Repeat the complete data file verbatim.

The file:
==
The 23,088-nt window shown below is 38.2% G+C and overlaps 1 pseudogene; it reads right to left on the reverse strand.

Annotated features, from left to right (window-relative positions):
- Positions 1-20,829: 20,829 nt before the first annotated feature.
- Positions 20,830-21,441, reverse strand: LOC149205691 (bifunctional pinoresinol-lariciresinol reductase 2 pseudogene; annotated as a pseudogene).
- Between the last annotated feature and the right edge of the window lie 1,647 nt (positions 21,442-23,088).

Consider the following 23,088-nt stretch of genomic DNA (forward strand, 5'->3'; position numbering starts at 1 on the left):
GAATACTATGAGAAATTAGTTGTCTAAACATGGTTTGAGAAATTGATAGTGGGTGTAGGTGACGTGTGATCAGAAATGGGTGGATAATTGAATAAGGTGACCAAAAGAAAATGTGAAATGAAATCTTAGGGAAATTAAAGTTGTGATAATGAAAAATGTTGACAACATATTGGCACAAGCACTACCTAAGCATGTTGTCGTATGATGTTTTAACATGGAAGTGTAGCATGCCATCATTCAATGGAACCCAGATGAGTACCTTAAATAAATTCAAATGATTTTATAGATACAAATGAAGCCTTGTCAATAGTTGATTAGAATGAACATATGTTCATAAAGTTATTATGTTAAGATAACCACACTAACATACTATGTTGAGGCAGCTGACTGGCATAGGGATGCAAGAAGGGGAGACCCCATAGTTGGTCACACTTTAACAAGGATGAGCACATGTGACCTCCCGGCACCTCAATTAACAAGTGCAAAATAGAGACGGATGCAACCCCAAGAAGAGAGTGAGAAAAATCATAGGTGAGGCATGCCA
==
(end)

The 23,088-nt window shown below is 38.2% G+C and overlaps 1 pseudogene; it reads right to left on the reverse strand.

Annotated features, from left to right (window-relative positions):
- Positions 1-20,829: 20,829 nt before the first annotated feature.
- Positions 20,830-21,441, reverse strand: LOC149205691 (bifunctional pinoresinol-lariciresinol reductase 2 pseudogene; annotated as a pseudogene).
- Between the last annotated feature and the right edge of the window lie 1,647 nt (positions 21,442-23,088).

Consider the following 23,088-nt stretch of genomic DNA (forward strand, 5'->3'; position numbering starts at 1 on the left):
GAATACTATGAGAAATTAGTTGTCTAAACATGGTTTGAGAAATTGATAGTGGGTGTAGGTGACGTGTGATCAGAAATGGGTGGATAATTGAATAAGGTGACCAAAAGAAAATGTGAAATGAAATCTTAGGGAAATTAAAGTTGTGATAATGAAAAATGTTGACAACATATTGGCACAAGCACTACCTAAGCATGTTGTCGTATGATGTTTTAACATGGAAGTGTAGCATGCCATCATTCAATGGAACCCAGATGAGTACCTTAAATAAATTCAAATGATTTTATAGATACAAATGAAGCCTTGTCAATAGTTGATTAGAATGAACATATGTTCATAAAGTTATTATGTTAAGATAACCACACTAACATACTATGTTGAGGCAGCTGACTGGCATAGGGATGCAAGAAGGGGAGACCCCATAGTTGGTCACACTTTAACAAGGATGAGCACATGTGACCTCCCGGCACCTCAATTAACAAGTGCAAAATAGAGACGGATGCAACCCCAAGAAGAGAGTGAGAAAAATCATAGGTGAGGCATGCCA